At this year’s World Sleep Congress in Rome, Nox Medical continues the discussions on “Beyond the AHI” with a sponsored symposium and invites five leading sleep researchers to speak on the topic. The symposium will address some of the diagnostic challenges in today’s sleep medicine and potential ways to overcome these obstacles. Sleep diagnostics are ripe for disruption. There is a push for new biomarkers and a drive to understand sleep disorder breathing in more detail than just the single indicator, the AHI. Knowing whom to treat and how technology can be used to maximize clinician impact on more patients’ lives are topics that will be addressed. Those interested in new approaches in sleep diagnostics, and how we can continue to evolve sleep medicine should find this symposium of interest. Below you can find the agenda and a description of each session.
World Sleep in Rome
Satellite Symposium: Beyond the AHI, Room 22
Tuesday, March 15, 12:30 – 14:00
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The Nox Self-Applied Somnography (Nox SAS) – A German Perspective
Dr. Martina Große Sundrup, MD
Internal Medicine and Pulmonology
Prof.Dr. Christoph Schöbel, MD
Center for Sleep Medicine at Ruhrlandklinik
University of Medicine Essen, Germany
Not all sleep studies are backed by the financial resources to pay for research subjects to undergo a polysomnagraphy (PSG). The high associated cost and complexity of large population PSG sleep studies can be a challenge for sleep researchers. The Nox Self-Applied Somnography™ (Nox SAS), allows patients the revolutionary ability to self-apply a polysomnography device in the comfort of their own home. The Nox SAS has been used in more than 6,000 sleep studies worldwide, and is currently only available for research purposes only. Dr. Große Sundrup and Dr. Schöbel will discuss how the Nox SAS could be useful in clinics around Germany and Europe and shed his light on pros and cons of systems such as the Nox SAS.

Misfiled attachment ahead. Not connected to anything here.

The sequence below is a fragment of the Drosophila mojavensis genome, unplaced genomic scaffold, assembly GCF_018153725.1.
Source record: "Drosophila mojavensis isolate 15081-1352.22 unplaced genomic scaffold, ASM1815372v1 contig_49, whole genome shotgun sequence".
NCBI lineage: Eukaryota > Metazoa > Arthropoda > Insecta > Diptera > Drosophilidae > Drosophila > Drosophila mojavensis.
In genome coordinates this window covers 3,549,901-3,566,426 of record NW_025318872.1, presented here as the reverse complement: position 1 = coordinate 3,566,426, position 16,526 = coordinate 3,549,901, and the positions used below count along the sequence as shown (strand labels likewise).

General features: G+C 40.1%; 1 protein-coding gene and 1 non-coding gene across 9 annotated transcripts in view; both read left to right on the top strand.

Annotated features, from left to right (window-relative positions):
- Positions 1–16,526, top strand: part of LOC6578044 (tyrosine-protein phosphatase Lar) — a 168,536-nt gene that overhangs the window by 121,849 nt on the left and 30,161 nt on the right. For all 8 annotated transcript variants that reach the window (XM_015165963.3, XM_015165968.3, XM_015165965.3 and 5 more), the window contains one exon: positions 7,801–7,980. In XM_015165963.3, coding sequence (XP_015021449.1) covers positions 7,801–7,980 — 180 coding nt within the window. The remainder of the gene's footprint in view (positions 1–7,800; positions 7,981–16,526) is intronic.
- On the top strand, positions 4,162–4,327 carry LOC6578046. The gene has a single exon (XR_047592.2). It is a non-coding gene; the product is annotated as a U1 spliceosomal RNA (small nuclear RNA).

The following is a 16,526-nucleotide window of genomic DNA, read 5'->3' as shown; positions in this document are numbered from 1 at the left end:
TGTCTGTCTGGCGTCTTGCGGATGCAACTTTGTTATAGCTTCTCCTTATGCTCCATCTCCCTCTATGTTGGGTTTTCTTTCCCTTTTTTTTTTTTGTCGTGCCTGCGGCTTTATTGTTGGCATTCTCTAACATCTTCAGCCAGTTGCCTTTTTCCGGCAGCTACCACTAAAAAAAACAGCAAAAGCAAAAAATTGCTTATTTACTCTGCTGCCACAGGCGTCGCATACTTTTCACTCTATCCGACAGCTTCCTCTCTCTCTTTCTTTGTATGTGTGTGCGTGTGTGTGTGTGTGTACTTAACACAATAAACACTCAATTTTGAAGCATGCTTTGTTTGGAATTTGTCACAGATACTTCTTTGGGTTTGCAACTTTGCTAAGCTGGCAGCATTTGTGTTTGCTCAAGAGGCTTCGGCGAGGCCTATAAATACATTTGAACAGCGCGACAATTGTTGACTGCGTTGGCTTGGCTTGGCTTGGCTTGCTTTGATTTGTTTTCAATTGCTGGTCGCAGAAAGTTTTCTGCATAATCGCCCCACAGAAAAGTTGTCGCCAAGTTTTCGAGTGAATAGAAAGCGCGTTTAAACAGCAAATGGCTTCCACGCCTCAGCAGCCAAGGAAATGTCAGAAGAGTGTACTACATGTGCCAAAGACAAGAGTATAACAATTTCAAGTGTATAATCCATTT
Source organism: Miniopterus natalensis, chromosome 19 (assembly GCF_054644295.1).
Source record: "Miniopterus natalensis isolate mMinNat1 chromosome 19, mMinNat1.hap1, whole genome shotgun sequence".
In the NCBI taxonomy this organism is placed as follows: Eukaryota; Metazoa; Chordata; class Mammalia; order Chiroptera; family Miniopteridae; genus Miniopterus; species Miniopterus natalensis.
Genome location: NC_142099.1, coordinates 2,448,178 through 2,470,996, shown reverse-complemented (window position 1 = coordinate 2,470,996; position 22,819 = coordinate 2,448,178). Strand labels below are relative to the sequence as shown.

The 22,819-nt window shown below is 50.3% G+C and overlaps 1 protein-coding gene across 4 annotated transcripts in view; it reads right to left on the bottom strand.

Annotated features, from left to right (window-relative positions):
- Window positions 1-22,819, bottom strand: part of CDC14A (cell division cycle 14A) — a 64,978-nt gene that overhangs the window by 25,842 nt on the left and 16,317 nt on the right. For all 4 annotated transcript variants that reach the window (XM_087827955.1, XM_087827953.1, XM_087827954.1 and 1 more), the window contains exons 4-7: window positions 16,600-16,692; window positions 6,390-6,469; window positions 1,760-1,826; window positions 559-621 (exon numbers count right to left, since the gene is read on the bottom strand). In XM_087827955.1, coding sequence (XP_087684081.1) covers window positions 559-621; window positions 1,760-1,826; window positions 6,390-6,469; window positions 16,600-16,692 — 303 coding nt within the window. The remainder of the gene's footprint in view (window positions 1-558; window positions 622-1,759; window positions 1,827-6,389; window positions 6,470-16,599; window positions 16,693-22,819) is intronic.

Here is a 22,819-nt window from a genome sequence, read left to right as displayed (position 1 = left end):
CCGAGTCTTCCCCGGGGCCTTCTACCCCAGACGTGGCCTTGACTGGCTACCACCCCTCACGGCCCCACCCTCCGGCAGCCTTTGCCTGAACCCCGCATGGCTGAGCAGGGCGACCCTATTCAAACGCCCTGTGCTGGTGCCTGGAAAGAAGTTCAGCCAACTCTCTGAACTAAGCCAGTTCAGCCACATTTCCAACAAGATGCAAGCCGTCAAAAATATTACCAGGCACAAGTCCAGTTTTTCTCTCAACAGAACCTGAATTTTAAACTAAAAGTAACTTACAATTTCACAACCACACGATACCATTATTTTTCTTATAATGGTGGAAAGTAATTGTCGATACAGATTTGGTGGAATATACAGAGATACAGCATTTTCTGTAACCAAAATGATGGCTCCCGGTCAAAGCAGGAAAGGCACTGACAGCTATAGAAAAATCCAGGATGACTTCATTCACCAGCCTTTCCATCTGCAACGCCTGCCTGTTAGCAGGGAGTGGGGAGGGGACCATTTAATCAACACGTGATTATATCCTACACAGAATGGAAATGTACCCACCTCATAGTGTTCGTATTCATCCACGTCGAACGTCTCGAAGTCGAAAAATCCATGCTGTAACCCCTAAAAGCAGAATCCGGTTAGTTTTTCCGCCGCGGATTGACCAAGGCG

The Sleep Revolution
Dr. Erna Sif Arnardóttir,
Director of the Reykjavik University Sleep Institute, President of the Icelandic Sleep Research Society, and a board member of the European Sleep Research Society.
During the seminar, Dr. Arnardottir, the Principal Investigator of Sleep Revolution will introduce overall concepts of The Sleep Revolution, an EU Horizon 2020 supported interdisciplinary, international research and development project with 37 partners. Sleep Revolution aims to change the way sleep diagnostics are performed, to predict better who will develop adverse consequences due to sleep-disordered breathing, to predict this in a much earlier manner than is currently done, and to get patients with milder disease into appropriate treatments. Over the four-year project period, the grant will contribute to the development of machine learning techniques to better estimate the severity and treatment needs for patients with sleep-disordered breathing to improve health outcomes and quality of life.
Endo-phenotyping, at scale, from a clinical PSG
Research Engineer at Nox Medical
A major limitation of current sleep diagnostic indices is that they do not provide information regarding the underlying cause or impact of sleep apnea in different individuals. Endo-Phenotyping is a methodology for identifying the pathophysiology traits of sleep apnea by better utilizing the wealth of data collected in a PSG sleep study, making it an attractive method for guiding treatment options. With the introduction of the cloud-based PUPpy method, developed in a collaboration between researchers at Harvard and Nox Medical, sleep researchers now have an easier way to retrieve Endo-Phenotypes from PSG sleep studies. However, the PUPpy method relies on an accurate measure of flow and concerns about the confounding effects of oral ventilation, when measuring breathing using the nasal cannula, have been raised. We explore and address this issue by using respiratory inductance plethysmography as a supplementary/surrogate measure of tidal volume that is independent of the breathing route.
Chair: Prof. Carolina Lombardi, Ph.D.
Associate Professor at the Department of Cardiology, Head of Sleep disorder Center, University of Milano – Biocca, Italy